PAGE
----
Fostering Positive Game Communities

 

We’ve all seen it before, whether it’s on Twitter, Reddit, or YouTube. Some games have a positive community designed to inspire and encourage others in the game. Others are toxic that constantly downplay or rip the game, its developers, and its community members.

So what is the difference between the communities? Why do some games thrive and maintain a positive nature and others suffer in the doldrums of toxic muck? Is it simply the game itself? Does it depend on how “big” the game is? As a long-time forum user and Reddit/Twitter user, I’d like to believe I have a small perspective on this matter after seeing a lot of great (and not so great) gaming communities.

In my opinion, one of the first aspects of a positive gaming community is having clear, fun, and meaningful discussion between the game developers and the community of gamers who inhabit those games.

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Star Citizen maintains a distinctly positive and inclusive community.

Take a look at a game like Star Citizen. While Star Citizen has had no shortage of its dilemmas, most of these have been outside the game community itself. People have called it everything from a scam to saying it will never release fully. Yet, almost every comment on the Reddit is positive, productive, and informative.

So why is that? The game itself is/will be highly competitive and include Player vs. Player combat. The game has already a massive following with well over two million users. Well, one reason is the game is arguably the most transparent, upfront, and consistent in communicating with its loyal followers.

Every week contains consistent updates based on the communities feedback. Community concerns are never left unaddressed long. When the company missteps, it addresses those concerns directly and quickly.

Compare this community to that of Player Unknown’s Battlegrounds. Arguably it is one of the most popular games of all-time. Yet, look at it’s forums, it’s sub-Reddit, or the messages directed at it’s developers and you sure wouldn’t know it.

Anyone who steps foot into those spheres will see consistently negative ideas thrown around, people bashing the game with little to no constructive criticism, and generally toxic behavior.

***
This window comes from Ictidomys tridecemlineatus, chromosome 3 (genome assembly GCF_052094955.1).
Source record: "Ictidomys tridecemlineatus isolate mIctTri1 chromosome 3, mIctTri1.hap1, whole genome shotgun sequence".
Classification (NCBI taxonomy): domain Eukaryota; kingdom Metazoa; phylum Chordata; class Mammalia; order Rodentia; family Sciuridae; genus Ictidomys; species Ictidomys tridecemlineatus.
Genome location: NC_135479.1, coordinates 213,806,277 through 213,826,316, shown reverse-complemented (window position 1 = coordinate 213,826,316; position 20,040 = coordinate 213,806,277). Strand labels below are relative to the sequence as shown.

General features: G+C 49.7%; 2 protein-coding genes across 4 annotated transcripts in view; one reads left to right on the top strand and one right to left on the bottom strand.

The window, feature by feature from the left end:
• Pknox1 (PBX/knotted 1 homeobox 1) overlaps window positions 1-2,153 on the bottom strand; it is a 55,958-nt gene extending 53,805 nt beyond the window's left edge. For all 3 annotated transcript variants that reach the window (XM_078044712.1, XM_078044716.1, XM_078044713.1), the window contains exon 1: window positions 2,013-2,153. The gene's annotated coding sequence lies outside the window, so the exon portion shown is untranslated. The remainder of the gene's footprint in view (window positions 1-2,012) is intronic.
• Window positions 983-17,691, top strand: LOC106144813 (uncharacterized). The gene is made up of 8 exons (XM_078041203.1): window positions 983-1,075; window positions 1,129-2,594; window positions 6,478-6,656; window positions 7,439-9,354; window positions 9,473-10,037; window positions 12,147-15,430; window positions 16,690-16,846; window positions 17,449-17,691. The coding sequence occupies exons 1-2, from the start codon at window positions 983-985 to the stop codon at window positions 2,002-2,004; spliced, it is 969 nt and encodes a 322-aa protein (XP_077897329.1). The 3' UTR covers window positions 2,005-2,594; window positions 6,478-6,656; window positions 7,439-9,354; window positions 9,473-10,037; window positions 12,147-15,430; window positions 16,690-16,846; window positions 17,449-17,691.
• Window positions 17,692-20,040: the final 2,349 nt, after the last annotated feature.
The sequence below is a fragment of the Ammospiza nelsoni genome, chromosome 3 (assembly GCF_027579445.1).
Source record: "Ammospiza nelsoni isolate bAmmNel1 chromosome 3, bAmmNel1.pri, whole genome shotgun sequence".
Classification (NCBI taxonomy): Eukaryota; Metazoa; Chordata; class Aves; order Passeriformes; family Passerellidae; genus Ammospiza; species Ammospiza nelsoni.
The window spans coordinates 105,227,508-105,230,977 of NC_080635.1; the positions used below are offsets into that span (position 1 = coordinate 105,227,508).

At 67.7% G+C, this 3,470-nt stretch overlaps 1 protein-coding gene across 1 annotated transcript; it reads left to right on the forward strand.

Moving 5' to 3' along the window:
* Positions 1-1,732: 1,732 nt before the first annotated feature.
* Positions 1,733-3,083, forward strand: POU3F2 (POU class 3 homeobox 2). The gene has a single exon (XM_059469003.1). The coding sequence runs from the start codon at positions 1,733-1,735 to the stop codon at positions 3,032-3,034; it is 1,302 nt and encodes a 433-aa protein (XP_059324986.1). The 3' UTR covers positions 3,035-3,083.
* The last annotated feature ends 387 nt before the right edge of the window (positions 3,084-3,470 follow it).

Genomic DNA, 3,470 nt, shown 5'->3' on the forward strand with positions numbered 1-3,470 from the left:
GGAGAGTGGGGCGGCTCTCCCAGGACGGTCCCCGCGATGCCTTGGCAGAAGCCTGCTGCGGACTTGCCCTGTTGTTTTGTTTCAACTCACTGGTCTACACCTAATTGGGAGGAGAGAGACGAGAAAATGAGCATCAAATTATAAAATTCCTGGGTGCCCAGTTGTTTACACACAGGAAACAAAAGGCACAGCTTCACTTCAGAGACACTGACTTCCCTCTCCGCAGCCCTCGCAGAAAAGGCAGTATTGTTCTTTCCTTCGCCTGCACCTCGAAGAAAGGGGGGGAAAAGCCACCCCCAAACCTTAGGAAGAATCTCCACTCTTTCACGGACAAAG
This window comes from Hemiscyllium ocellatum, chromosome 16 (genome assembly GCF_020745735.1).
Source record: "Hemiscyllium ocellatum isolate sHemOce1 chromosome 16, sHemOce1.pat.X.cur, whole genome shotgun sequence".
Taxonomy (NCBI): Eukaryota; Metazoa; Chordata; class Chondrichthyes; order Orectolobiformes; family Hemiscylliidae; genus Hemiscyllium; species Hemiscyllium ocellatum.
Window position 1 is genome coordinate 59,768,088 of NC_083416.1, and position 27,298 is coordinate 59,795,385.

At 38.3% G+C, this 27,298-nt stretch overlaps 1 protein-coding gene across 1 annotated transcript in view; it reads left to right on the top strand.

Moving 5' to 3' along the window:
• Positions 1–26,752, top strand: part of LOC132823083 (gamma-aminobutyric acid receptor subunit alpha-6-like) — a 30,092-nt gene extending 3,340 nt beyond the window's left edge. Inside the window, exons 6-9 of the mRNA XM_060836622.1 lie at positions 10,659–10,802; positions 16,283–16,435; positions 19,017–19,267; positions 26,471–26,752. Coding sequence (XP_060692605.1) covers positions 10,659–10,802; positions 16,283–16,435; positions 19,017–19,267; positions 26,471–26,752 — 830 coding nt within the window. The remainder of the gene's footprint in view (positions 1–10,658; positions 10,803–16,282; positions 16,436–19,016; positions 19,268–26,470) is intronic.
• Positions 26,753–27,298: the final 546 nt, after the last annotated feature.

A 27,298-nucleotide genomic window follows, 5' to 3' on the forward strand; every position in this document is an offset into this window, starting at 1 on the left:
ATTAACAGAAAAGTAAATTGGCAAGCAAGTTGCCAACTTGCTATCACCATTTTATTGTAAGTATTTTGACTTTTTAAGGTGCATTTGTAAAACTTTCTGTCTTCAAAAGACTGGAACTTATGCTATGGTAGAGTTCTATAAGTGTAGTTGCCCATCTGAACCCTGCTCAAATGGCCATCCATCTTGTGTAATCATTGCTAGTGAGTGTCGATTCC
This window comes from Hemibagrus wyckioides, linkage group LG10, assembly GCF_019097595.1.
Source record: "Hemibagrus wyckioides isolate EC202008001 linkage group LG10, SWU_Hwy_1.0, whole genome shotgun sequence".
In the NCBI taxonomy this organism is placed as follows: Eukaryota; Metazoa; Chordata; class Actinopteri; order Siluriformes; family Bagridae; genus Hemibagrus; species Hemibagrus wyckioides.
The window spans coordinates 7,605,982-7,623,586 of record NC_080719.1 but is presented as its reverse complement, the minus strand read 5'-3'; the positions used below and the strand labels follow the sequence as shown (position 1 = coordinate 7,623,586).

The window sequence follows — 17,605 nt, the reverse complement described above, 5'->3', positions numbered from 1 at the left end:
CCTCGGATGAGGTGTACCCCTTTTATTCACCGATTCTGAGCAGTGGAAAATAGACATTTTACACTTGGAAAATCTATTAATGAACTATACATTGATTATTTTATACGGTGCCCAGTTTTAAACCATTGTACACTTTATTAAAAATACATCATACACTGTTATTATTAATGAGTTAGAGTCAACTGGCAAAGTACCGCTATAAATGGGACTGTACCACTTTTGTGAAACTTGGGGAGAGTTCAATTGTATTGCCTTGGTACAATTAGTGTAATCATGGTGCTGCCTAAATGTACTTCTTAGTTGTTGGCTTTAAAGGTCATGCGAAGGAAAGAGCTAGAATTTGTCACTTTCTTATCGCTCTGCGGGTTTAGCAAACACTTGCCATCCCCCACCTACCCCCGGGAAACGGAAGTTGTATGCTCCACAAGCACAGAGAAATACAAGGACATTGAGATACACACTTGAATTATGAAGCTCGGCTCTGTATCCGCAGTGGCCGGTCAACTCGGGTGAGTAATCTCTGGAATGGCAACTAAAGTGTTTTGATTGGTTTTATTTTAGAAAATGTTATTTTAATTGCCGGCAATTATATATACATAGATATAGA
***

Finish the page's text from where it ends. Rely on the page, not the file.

(As a side note, I’m a huge fan of PUBG)

Now, some of that can be linked to issues with the game, but the communication from PUBG Corp (the developers of the game) largely go dark or inactive for large periods of time during difficult times. When a broken patch was recently released (update #22), we didn’t get much more than a Twitter post acknowledging it. While developers and community managers are happy to show up when players are excited by new patches and maps,  they are frequently missing when the game stumbles and messes it up.

That’s a huge way to lead to a toxic community. Instead of addressing, acknowledging, and suggesting steps to fix the error, people are left to stew and fume with their fellow gamers in the community. Not surprisingly, this leads to a ton of negative feelings about the games.

So what else can lead to positive game communities?

Encouraging new players as they progress in the game. Kerbal Space Program’s Reddit is frequently filled with up voted threads and images of “first time getting to orbit.” The game developers often feature community members mods or cool moments on their forums and social media.

I’m a big believer that a games design can lead to more positive attitudes or “weeding out the negativity.” For example, in Kerbal, you will fail frequently. Yet, if you maintain a positive attitude, persist, and keep working hard you will eventually succeed.

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Overwatch has come a long way in developing a more positive community.

I think another underrated element is implementing game mechanics to encourage positive behavior. Overwatch was notoriously one of the most toxic games that I can remember in recent history. Yet, recently, I feel like it’s improved. While it still has a long way to go, the recent additions of in-game mechanics to encourage good behavior I think has been a welcome change. You will still get toxic players from time to time, but the rate at which this happens seems to be significantly lower.

Reward your players for being positive members of the community. Give them gifts! Give them positions of leadership in your community. Embrace the positive and outcast the negative. Never go dark, even when you want to so badly in difficult times as a game developer.

Well, that’s in on maintaining a more positive gaming community! I hope you enjoyed! If you’d like to be part of my own positive community, feel free to swing by my Twitch channel. Likewise, drop me a message sometime on Twitter. That’s it folks! See you next time, friends!

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